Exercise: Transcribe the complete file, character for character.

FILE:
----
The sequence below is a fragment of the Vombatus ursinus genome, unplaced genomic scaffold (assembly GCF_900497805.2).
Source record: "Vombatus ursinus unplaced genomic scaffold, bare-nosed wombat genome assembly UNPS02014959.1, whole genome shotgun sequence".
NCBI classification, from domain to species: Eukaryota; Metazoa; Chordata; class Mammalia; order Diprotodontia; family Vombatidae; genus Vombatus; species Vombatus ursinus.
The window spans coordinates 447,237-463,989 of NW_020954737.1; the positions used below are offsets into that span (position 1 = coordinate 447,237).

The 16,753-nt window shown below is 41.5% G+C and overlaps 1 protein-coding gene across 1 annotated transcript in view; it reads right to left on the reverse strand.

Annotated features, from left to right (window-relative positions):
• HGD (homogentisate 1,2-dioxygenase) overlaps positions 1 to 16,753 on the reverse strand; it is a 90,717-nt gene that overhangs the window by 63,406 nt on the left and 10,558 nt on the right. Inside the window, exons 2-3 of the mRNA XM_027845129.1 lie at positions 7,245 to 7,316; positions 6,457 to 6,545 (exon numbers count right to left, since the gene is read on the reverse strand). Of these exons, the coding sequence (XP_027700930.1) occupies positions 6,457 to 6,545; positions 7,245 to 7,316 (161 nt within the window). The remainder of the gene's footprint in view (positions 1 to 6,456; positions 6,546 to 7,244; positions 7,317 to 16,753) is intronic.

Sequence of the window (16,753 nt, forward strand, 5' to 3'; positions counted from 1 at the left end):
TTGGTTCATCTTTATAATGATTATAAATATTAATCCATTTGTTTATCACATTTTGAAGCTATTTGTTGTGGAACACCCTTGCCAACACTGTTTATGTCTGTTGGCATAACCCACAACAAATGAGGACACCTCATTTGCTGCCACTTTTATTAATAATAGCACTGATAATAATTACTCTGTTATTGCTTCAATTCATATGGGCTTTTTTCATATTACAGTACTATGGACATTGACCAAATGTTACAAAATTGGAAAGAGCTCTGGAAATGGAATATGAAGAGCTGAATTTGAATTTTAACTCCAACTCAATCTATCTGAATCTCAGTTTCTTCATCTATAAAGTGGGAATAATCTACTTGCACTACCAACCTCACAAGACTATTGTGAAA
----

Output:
The sequence below is a fragment of the Vombatus ursinus genome, unplaced genomic scaffold (assembly GCF_900497805.2).
Source record: "Vombatus ursinus unplaced genomic scaffold, bare-nosed wombat genome assembly UNPS02014959.1, whole genome shotgun sequence".
NCBI classification, from domain to species: Eukaryota; Metazoa; Chordata; class Mammalia; order Diprotodontia; family Vombatidae; genus Vombatus; species Vombatus ursinus.
The window spans coordinates 447,237-463,989 of NW_020954737.1; the positions used below are offsets into that span (position 1 = coordinate 447,237).

The 16,753-nt window shown below is 41.5% G+C and overlaps 1 protein-coding gene across 1 annotated transcript in view; it reads right to left on the reverse strand.

Annotated features, from left to right (window-relative positions):
• HGD (homogentisate 1,2-dioxygenase) overlaps positions 1 to 16,753 on the reverse strand; it is a 90,717-nt gene that overhangs the window by 63,406 nt on the left and 10,558 nt on the right. Inside the window, exons 2-3 of the mRNA XM_027845129.1 lie at positions 7,245 to 7,316; positions 6,457 to 6,545 (exon numbers count right to left, since the gene is read on the reverse strand). Of these exons, the coding sequence (XP_027700930.1) occupies positions 6,457 to 6,545; positions 7,245 to 7,316 (161 nt within the window). The remainder of the gene's footprint in view (positions 1 to 6,456; positions 6,546 to 7,244; positions 7,317 to 16,753) is intronic.

Sequence of the window (16,753 nt, forward strand, 5' to 3'; positions counted from 1 at the left end):
TTGGTTCATCTTTATAATGATTATAAATATTAATCCATTTGTTTATCACATTTTGAAGCTATTTGTTGTGGAACACCCTTGCCAACACTGTTTATGTCTGTTGGCATAACCCACAACAAATGAGGACACCTCATTTGCTGCCACTTTTATTAATAATAGCACTGATAATAATTACTCTGTTATTGCTTCAATTCATATGGGCTTTTTTCATATTACAGTACTATGGACATTGACCAAATGTTACAAAATTGGAAAGAGCTCTGGAAATGGAATATGAAGAGCTGAATTTGAATTTTAACTCCAACTCAATCTATCTGAATCTCAGTTTCTTCATCTATAAAGTGGGAATAATCTACTTGCACTACCAACCTCACAAGACTATTGTGAAA